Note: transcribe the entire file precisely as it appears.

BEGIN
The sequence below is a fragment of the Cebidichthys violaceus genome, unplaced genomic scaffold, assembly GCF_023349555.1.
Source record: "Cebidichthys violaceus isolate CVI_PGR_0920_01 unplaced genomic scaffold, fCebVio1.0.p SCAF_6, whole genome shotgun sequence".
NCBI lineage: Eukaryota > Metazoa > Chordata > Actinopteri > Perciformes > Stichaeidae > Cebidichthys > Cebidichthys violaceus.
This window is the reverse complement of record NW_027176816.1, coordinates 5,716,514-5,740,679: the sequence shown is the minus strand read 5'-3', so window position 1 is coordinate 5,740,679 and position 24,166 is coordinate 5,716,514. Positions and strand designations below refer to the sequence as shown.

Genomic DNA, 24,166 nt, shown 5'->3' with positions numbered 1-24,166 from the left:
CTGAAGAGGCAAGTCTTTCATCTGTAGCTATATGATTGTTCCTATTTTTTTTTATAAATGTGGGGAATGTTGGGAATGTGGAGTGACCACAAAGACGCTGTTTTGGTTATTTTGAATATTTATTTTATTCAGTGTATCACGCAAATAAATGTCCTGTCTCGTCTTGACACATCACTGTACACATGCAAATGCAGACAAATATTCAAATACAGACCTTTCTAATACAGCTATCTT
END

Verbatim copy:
The sequence below is a fragment of the Cebidichthys violaceus genome, unplaced genomic scaffold, assembly GCF_023349555.1.
Source record: "Cebidichthys violaceus isolate CVI_PGR_0920_01 unplaced genomic scaffold, fCebVio1.0.p SCAF_6, whole genome shotgun sequence".
NCBI lineage: Eukaryota > Metazoa > Chordata > Actinopteri > Perciformes > Stichaeidae > Cebidichthys > Cebidichthys violaceus.
This window is the reverse complement of record NW_027176816.1, coordinates 5,716,514-5,740,679: the sequence shown is the minus strand read 5'-3', so window position 1 is coordinate 5,740,679 and position 24,166 is coordinate 5,716,514. Positions and strand designations below refer to the sequence as shown.

Genomic DNA, 24,166 nt, shown 5'->3' with positions numbered 1-24,166 from the left:
CTGAAGAGGCAAGTCTTTCATCTGTAGCTATATGATTGTTCCTATTTTTTTTTATAAATGTGGGGAATGTTGGGAATGTGGAGTGACCACAAAGACGCTGTTTTGGTTATTTTGAATATTTATTTTATTCAGTGTATCACGCAAATAAATGTCCTGTCTCGTCTTGACACATCACTGTACACATGCAAATGCAGACAAATATTCAAATACAGACCTTTCTAATACAGCTATCTT